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Asylum and Immigration Tribunal Legal Aid for Onward Appeals

(December 2004)

I am writing with the response of the Council on Tribunals to the Department for Constitutional Affairs Consultation Paper: Asylum and Immigration Tribunal The Legal Aid Arrangements for Onward Appeals.

Council members were grateful for the opportunity to discuss these proposals at the various consultation events presented by the DCA. Members of the Council or its secretariat were present at the events in London, Edinburgh and Manchester.

The Council's comments do not deal with every aspect of the consultation but are instead confined to two general areas. First, retrospective granting of legal aid. Secondly, the two options proposed for the 'prospects of success' test for legal aid funding outlined in the paper.

Retrospective granting of Legal Aid

The Council recognises that the provisions relating to the retrospective granting of legal aid are already contained in legislation, under section 26 of the Asylum and Immigration (Treatment of Claimants, etc.) Act 2004. However, the relevant provision (section 103D) was only introduced to the original Bill at a late stage, with little opportunity for external commentators to make representations about it. Although the Council recognises that the proposals in the consultation paper are intended to give effect to the wishes of Parliament (Question 3), the Council nevertheless wishes to take this opportunity to register its strong disapproval of section 103D. The Council considers such a provision to be fundamentally unfair. It could have the practical effect of precluding review of the Tribunals' decision in a significant number of meritorious cases.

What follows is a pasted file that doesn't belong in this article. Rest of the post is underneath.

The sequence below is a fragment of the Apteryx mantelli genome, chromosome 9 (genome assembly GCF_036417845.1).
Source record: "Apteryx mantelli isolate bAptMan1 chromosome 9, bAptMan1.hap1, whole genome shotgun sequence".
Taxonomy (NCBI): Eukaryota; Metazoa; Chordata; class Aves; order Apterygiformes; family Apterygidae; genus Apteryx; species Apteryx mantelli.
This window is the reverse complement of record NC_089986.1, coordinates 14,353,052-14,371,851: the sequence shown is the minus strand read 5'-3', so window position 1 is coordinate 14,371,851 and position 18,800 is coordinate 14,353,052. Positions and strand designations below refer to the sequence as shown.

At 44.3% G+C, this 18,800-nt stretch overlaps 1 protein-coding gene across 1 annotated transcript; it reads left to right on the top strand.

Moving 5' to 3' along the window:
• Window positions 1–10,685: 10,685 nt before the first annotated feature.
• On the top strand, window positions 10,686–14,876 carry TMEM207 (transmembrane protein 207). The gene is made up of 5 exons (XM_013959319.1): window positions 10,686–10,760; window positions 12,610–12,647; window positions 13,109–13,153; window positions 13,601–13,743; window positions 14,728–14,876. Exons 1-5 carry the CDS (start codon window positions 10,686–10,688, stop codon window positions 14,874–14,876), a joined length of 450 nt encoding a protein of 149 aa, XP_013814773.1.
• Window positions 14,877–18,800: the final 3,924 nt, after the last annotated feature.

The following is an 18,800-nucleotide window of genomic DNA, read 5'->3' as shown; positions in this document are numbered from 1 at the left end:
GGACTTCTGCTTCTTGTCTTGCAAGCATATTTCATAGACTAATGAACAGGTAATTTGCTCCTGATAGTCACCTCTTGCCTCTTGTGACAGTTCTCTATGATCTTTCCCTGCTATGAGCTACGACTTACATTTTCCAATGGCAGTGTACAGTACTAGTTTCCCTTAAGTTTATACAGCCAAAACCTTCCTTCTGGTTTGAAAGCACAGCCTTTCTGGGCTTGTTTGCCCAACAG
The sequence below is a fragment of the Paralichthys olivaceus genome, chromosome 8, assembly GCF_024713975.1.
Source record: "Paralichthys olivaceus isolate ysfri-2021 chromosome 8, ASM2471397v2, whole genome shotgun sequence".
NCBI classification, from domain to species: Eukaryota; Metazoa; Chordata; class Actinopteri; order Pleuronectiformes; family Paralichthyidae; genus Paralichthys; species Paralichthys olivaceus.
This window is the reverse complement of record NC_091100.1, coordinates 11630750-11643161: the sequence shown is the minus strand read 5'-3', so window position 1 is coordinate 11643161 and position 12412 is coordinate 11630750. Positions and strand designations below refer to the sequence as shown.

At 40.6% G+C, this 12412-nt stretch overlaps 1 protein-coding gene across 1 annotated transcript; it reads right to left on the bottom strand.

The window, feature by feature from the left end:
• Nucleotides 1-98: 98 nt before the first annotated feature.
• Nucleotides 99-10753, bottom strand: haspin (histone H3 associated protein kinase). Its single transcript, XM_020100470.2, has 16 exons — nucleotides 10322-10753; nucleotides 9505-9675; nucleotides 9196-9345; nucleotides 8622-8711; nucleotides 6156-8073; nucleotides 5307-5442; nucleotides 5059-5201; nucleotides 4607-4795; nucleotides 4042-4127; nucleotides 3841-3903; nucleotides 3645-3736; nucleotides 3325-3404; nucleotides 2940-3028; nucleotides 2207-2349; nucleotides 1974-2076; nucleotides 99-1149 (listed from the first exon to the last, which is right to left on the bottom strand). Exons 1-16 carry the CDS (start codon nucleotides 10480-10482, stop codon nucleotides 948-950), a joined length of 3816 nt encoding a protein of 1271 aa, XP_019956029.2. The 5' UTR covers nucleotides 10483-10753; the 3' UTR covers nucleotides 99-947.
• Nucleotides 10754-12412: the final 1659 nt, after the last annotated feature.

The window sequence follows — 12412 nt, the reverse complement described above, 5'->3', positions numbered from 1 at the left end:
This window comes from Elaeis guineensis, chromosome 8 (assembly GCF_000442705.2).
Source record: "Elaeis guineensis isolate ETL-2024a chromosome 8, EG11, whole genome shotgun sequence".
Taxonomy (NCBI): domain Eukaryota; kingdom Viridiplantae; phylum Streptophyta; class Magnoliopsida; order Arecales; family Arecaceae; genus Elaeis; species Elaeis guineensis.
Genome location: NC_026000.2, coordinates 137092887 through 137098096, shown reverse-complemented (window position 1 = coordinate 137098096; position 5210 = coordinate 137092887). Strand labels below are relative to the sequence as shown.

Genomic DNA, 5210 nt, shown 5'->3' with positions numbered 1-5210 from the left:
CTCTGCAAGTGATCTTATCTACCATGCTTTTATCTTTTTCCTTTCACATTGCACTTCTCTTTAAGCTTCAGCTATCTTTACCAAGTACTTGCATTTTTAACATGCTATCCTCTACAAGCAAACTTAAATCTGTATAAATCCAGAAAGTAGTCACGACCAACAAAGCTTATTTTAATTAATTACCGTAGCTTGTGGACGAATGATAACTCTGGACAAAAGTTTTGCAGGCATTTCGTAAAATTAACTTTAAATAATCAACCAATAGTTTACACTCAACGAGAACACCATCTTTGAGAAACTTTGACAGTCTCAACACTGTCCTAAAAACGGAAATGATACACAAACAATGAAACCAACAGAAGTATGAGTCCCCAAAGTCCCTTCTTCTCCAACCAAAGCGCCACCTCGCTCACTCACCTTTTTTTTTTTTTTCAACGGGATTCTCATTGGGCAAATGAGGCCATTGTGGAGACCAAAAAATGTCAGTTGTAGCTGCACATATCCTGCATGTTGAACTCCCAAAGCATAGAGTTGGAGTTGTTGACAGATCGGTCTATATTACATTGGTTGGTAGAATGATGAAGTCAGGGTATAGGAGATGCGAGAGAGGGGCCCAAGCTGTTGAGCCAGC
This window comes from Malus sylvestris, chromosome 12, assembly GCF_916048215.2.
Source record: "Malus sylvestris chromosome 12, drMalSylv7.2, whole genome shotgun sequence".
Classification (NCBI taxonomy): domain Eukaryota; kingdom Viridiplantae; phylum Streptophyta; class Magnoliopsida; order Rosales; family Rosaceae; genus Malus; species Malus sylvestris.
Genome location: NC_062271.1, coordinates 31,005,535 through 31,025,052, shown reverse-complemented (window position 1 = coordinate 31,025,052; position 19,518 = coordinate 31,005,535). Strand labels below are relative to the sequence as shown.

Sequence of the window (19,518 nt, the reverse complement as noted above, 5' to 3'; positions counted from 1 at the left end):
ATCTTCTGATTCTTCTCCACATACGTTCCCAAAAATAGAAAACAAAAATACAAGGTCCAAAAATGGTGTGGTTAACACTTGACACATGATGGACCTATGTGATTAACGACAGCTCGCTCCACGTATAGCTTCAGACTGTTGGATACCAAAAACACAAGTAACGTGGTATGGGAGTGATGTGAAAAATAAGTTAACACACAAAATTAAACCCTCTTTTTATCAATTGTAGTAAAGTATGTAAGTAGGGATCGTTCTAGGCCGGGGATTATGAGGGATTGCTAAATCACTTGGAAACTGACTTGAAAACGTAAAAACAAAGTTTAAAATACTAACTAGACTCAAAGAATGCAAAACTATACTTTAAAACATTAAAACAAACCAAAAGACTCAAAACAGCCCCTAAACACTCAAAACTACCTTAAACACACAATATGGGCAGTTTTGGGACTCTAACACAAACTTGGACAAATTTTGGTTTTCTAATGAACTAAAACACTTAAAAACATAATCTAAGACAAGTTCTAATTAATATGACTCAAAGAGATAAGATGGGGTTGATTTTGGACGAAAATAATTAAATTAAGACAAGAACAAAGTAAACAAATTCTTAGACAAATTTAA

Prospects of success test

The Council does not consider either of the two options proposed in the paper to be satisfactory. The Council considers that, despite the assertion to the contrary in the consultation paper, both options come close to creating a "no win, no fee" arrangement for the payment of legal aid fees, with unsuccessful cases likely to be funded only on an exceptional basis. The Council notes that even for established legal aid practitioners it may often prove difficult to judge the full strength of their clients' case before it is finally determined. This viewpoint was supported at the consultation events that Council members attended. The Council has major concerns that, under these proposals, an appellant's prospective legal adviser is, in effect, sitting in judgment on a case. The Council considers this to be wrong in principle. Consequently the Council strongly dislikes both options. The proposals will deprive the great majority of appellants who do not have independent means of the benefits of prior funding for a review and reconsideration. The Council considers that neither of these options is satisfactory, but of the two, Option 1 would be less objectionable than Option 2. The Council does so, on the basis that Option 1 requires a less subjective standard to be met in order for the supplier to be successful in his application for retrospective funding.